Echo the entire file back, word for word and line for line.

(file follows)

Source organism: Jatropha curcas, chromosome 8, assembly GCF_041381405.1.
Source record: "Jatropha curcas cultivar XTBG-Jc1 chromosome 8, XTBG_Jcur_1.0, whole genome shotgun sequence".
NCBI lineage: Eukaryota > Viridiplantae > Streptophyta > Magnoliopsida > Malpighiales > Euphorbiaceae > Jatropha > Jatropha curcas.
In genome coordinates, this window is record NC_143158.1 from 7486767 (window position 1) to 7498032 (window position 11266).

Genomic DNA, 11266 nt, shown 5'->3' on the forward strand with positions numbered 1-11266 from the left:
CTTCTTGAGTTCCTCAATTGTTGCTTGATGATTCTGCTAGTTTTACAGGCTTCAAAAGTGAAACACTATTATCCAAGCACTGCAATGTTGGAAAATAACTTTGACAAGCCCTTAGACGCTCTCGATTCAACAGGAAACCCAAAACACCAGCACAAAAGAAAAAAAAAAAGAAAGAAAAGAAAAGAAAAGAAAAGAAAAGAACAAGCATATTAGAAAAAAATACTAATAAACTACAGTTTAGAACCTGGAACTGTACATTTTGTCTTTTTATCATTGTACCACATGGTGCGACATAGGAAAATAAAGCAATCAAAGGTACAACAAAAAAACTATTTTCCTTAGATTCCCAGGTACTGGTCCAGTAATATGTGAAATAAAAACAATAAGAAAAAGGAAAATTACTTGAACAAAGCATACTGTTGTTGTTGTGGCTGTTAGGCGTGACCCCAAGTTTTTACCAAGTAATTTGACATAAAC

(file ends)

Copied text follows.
Source organism: Jatropha curcas, chromosome 8, assembly GCF_041381405.1.
Source record: "Jatropha curcas cultivar XTBG-Jc1 chromosome 8, XTBG_Jcur_1.0, whole genome shotgun sequence".
NCBI lineage: Eukaryota > Viridiplantae > Streptophyta > Magnoliopsida > Malpighiales > Euphorbiaceae > Jatropha > Jatropha curcas.
In genome coordinates, this window is record NC_143158.1 from 7486767 (window position 1) to 7498032 (window position 11266).

Genomic DNA, 11266 nt, shown 5'->3' on the forward strand with positions numbered 1-11266 from the left:
CTTCTTGAGTTCCTCAATTGTTGCTTGATGATTCTGCTAGTTTTACAGGCTTCAAAAGTGAAACACTATTATCCAAGCACTGCAATGTTGGAAAATAACTTTGACAAGCCCTTAGACGCTCTCGATTCAACAGGAAACCCAAAACACCAGCACAAAAGAAAAAAAAAAAGAAAGAAAAGAAAAGAAAAGAAAAGAAAAGAACAAGCATATTAGAAAAAAATACTAATAAACTACAGTTTAGAACCTGGAACTGTACATTTTGTCTTTTTATCATTGTACCACATGGTGCGACATAGGAAAATAAAGCAATCAAAGGTACAACAAAAAAACTATTTTCCTTAGATTCCCAGGTACTGGTCCAGTAATATGTGAAATAAAAACAATAAGAAAAAGGAAAATTACTTGAACAAAGCATACTGTTGTTGTTGTGGCTGTTAGGCGTGACCCCAAGTTTTTACCAAGTAATTTGACATAAAC